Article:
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New surgery technique 'lights up' cancer cells

A method of detecting malignant cells by highlighting them with glowing molecules has helped surgeons to identify cancerous tissue measuring just one-tenth of a millimetre across.

Library photo posed by models
Library photo posed by models
Image: John Birdsall/John Birdsall/Press Association Images

DOCTORS HOPE TO improve cancer survival rates by using a new technique for spotting malignant cells – lighting them up with a special dye.

The new procedure, named fluorescence-guided surgery, helps surgeons to identify cancerous tissue measuring just one-tenth of a millimetre across – a size that was previously undetectable.

Surgeons have started clinical trials using the new technique by performing operations on a group of women suffering from ovarian cancer, the Guardian reports. With the help of the dye, surgeons were able to spot cancerous cells more easily and better distinguish between healthy and unhealthy tissue.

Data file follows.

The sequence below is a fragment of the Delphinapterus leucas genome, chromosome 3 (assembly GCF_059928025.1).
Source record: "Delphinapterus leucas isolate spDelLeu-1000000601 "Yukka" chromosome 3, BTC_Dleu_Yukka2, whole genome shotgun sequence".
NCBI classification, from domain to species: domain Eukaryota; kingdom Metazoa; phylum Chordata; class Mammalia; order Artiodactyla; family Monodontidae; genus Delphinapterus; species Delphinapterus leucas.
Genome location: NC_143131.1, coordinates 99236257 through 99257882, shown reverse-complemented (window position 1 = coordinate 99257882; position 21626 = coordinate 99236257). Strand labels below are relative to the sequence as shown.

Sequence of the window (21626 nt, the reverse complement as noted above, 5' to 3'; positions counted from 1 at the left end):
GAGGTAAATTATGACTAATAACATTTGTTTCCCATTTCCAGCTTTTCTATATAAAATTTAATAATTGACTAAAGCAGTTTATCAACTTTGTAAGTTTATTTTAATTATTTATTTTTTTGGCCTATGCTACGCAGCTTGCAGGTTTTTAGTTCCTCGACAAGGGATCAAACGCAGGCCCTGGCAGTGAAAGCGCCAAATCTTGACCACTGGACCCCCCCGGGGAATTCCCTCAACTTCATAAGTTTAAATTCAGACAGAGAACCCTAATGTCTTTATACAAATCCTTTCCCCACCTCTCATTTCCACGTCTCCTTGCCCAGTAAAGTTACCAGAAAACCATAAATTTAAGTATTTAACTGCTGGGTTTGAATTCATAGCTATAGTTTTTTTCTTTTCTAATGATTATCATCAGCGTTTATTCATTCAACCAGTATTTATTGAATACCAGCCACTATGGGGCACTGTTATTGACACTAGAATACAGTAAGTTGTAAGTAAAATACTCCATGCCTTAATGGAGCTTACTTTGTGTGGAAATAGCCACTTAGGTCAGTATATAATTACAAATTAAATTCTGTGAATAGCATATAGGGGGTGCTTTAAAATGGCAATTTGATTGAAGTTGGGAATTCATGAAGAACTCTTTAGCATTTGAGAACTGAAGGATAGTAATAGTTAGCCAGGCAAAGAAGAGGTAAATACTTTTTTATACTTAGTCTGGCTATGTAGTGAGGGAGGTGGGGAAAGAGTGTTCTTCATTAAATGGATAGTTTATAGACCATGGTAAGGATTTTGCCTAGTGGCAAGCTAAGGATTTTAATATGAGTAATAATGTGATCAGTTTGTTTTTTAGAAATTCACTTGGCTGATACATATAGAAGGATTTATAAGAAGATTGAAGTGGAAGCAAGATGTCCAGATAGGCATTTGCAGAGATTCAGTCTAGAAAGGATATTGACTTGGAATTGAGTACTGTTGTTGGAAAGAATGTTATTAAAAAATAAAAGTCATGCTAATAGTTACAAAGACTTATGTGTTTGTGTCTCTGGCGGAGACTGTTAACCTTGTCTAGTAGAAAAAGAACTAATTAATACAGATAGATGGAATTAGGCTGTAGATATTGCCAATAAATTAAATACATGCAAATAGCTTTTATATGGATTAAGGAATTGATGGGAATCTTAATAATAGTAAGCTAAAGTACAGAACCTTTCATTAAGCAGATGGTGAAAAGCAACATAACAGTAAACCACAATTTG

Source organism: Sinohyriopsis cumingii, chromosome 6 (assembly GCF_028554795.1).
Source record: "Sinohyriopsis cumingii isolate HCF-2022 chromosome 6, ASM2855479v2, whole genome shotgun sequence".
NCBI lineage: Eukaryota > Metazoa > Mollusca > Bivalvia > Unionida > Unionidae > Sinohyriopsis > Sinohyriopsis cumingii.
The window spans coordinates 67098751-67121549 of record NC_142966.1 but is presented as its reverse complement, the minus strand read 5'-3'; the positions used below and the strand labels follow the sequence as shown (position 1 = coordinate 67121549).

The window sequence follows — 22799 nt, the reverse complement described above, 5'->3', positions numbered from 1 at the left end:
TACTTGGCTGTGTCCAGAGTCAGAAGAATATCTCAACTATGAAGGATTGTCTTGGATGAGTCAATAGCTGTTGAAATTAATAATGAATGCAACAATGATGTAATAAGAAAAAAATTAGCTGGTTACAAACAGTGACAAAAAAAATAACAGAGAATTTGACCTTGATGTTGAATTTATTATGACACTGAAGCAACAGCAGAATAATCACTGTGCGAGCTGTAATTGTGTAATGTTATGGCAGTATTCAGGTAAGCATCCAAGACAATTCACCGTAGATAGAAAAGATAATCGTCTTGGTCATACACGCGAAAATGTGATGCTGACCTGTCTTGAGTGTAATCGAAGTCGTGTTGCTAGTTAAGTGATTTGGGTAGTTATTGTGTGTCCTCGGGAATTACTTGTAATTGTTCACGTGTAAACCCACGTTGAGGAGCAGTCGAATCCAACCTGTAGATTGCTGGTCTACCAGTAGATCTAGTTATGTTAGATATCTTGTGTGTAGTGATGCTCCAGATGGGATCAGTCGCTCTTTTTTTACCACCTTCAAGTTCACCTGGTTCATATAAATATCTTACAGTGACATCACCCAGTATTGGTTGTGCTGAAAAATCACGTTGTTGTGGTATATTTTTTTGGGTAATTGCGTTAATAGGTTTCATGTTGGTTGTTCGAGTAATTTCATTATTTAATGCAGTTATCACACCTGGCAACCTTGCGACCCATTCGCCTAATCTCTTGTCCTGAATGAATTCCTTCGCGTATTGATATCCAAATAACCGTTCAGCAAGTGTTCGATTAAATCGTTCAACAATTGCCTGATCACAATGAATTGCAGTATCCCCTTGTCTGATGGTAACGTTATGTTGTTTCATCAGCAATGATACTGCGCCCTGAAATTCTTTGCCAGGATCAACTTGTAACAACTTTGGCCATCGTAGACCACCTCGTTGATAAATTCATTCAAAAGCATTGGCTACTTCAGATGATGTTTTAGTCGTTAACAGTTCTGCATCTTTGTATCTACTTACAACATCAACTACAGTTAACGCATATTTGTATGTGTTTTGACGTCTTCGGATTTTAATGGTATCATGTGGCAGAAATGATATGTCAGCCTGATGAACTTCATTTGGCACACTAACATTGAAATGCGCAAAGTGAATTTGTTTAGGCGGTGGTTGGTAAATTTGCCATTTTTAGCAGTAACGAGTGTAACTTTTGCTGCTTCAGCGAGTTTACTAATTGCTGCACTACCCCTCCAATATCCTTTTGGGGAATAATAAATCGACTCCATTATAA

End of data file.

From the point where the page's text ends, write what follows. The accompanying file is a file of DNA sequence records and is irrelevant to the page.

Doctors believe that the new technique will help to prevent relapses of the disease as much more malignant tissue can be removed from the body.

Inventor of the new technology, Philip Low at Purdue University in Indiana said that ovarian in cancer was “notoriously difficult” to detect during surgery, reports News.scotsman.com. “This technique allowed surgeons to spot a tumour 30 times smaller than the smallest they could detect using standard techniques,” he said.

Researchers employed the method by attaching a fluorescent label to a modified form of folic acid, which then bonded to ovarian cancer cells, reports Press Association.

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The findings have been published in the journal Nature Medicine.

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